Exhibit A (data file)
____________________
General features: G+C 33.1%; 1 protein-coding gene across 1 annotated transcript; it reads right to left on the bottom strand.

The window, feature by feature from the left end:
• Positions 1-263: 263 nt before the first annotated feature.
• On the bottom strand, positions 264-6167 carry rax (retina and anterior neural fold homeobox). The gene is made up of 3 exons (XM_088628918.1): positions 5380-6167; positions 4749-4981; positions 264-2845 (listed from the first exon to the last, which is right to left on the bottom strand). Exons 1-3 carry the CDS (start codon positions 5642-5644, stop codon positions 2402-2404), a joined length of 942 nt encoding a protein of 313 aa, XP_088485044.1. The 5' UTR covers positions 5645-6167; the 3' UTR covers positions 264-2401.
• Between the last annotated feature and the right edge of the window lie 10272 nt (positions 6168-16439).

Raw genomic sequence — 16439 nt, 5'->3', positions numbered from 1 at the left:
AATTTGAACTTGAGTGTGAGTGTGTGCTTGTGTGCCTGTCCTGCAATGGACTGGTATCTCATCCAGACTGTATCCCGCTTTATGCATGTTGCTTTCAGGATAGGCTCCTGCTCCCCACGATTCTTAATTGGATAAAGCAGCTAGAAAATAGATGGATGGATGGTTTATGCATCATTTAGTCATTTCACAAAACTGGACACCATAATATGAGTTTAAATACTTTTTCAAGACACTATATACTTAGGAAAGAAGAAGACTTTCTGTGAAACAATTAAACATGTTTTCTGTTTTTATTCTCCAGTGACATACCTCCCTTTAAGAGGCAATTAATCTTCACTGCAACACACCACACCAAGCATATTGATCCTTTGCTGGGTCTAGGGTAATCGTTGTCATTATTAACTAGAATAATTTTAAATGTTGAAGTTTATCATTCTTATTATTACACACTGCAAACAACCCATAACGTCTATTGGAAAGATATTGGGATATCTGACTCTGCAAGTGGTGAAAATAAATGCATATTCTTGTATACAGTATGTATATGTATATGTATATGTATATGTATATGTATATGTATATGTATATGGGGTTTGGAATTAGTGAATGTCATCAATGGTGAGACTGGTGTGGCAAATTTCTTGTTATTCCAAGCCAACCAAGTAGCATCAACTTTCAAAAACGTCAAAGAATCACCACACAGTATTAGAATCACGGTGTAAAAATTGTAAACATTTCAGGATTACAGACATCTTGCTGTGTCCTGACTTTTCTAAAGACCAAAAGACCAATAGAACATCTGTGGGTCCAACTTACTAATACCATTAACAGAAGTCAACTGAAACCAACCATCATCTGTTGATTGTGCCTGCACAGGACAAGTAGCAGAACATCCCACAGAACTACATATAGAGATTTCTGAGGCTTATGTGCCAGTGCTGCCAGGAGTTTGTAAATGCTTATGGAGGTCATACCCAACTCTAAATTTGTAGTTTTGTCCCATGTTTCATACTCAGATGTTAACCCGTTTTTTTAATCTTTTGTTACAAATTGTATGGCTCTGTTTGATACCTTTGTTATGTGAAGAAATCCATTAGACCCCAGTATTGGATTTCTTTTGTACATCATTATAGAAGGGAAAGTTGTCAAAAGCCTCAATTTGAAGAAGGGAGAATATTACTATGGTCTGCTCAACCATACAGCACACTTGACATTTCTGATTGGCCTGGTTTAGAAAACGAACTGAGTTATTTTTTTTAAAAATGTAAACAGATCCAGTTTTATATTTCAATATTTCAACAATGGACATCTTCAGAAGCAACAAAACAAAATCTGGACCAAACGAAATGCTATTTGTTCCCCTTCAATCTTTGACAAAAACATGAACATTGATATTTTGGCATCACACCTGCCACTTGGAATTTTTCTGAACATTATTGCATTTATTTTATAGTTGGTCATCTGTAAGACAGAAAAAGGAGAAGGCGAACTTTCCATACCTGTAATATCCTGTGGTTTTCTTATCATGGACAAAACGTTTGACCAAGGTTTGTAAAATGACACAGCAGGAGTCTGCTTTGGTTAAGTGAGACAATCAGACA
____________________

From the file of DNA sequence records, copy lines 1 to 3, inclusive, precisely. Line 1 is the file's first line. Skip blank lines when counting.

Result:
General features: G+C 33.1%; 1 protein-coding gene across 1 annotated transcript; it reads right to left on the bottom strand.

The window, feature by feature from the left end:
• Positions 1-263: 263 nt before the first annotated feature.